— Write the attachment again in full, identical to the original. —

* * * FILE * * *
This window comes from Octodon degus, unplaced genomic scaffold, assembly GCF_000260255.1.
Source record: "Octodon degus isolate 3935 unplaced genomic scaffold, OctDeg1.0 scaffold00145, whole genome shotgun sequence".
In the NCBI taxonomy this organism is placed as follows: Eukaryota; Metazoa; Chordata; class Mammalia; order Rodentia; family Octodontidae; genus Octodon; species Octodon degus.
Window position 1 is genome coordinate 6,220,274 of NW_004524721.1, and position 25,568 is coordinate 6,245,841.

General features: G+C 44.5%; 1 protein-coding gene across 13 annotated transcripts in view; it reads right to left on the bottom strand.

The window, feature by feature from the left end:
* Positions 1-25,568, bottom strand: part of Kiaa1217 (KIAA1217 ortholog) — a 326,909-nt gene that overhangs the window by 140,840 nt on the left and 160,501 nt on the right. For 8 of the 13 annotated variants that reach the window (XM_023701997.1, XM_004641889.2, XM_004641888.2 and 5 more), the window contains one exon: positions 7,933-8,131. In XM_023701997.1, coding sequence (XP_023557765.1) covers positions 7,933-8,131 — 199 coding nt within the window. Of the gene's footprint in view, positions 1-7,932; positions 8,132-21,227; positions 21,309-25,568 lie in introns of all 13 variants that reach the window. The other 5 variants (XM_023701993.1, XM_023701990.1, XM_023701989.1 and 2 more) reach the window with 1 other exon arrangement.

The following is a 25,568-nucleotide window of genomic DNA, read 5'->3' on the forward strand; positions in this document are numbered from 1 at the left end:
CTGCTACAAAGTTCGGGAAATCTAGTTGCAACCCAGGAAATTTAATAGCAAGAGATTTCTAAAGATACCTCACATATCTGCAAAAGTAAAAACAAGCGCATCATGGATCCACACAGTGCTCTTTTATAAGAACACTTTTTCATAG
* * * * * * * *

This window comes from Octodon degus, unplaced genomic scaffold, assembly GCF_000260255.1.
Source record: "Octodon degus isolate 3935 unplaced genomic scaffold, OctDeg1.0 scaffold00145, whole genome shotgun sequence".
In the NCBI taxonomy this organism is placed as follows: Eukaryota; Metazoa; Chordata; class Mammalia; order Rodentia; family Octodontidae; genus Octodon; species Octodon degus.
Window position 1 is genome coordinate 6,220,274 of NW_004524721.1, and position 25,568 is coordinate 6,245,841.

General features: G+C 44.5%; 1 protein-coding gene across 13 annotated transcripts in view; it reads right to left on the bottom strand.

The window, feature by feature from the left end:
* Positions 1-25,568, bottom strand: part of Kiaa1217 (KIAA1217 ortholog) — a 326,909-nt gene that overhangs the window by 140,840 nt on the left and 160,501 nt on the right. For 8 of the 13 annotated variants that reach the window (XM_023701997.1, XM_004641889.2, XM_004641888.2 and 5 more), the window contains one exon: positions 7,933-8,131. In XM_023701997.1, coding sequence (XP_023557765.1) covers positions 7,933-8,131 — 199 coding nt within the window. Of the gene's footprint in view, positions 1-7,932; positions 8,132-21,227; positions 21,309-25,568 lie in introns of all 13 variants that reach the window. The other 5 variants (XM_023701993.1, XM_023701990.1, XM_023701989.1 and 2 more) reach the window with 1 other exon arrangement.

The following is a 25,568-nucleotide window of genomic DNA, read 5'->3' on the forward strand; positions in this document are numbered from 1 at the left end:
CTGCTACAAAGTTCGGGAAATCTAGTTGCAACCCAGGAAATTTAATAGCAAGAGATTTCTAAAGATACCTCACATATCTGCAAAAGTAAAAACAAGCGCATCATGGATCCACACAGTGCTCTTTTATAAGAACACTTTTTCATAG